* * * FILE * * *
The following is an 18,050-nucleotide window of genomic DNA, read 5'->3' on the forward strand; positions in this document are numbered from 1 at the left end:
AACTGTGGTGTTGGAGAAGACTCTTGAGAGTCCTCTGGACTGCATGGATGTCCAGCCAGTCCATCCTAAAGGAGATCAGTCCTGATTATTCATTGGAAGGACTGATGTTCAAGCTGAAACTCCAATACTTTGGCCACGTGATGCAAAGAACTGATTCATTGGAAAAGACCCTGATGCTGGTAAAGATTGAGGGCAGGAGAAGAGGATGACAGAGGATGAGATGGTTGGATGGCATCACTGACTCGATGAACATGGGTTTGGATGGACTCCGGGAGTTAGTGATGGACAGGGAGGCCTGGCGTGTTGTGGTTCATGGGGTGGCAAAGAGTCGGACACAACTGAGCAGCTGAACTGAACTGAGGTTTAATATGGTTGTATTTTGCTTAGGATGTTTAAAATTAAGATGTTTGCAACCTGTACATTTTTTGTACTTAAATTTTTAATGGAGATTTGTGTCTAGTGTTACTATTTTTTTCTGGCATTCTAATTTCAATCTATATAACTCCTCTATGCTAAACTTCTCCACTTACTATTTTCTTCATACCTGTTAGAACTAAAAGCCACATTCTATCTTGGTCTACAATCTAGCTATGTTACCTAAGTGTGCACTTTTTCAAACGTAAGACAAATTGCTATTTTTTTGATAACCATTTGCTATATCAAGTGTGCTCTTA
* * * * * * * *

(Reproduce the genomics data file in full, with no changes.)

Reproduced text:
The following is an 18,050-nucleotide window of genomic DNA, read 5'->3' on the forward strand; positions in this document are numbered from 1 at the left end:
AACTGTGGTGTTGGAGAAGACTCTTGAGAGTCCTCTGGACTGCATGGATGTCCAGCCAGTCCATCCTAAAGGAGATCAGTCCTGATTATTCATTGGAAGGACTGATGTTCAAGCTGAAACTCCAATACTTTGGCCACGTGATGCAAAGAACTGATTCATTGGAAAAGACCCTGATGCTGGTAAAGATTGAGGGCAGGAGAAGAGGATGACAGAGGATGAGATGGTTGGATGGCATCACTGACTCGATGAACATGGGTTTGGATGGACTCCGGGAGTTAGTGATGGACAGGGAGGCCTGGCGTGTTGTGGTTCATGGGGTGGCAAAGAGTCGGACACAACTGAGCAGCTGAACTGAACTGAGGTTTAATATGGTTGTATTTTGCTTAGGATGTTTAAAATTAAGATGTTTGCAACCTGTACATTTTTTGTACTTAAATTTTTAATGGAGATTTGTGTCTAGTGTTACTATTTTTTTCTGGCATTCTAATTTCAATCTATATAACTCCTCTATGCTAAACTTCTCCACTTACTATTTTCTTCATACCTGTTAGAACTAAAAGCCACATTCTATCTTGGTCTACAATCTAGCTATGTTACCTAAGTGTGCACTTTTTCAAACGTAAGACAAATTGCTATTTTTTTGATAACCATTTGCTATATCAAGTGTGCTCTTA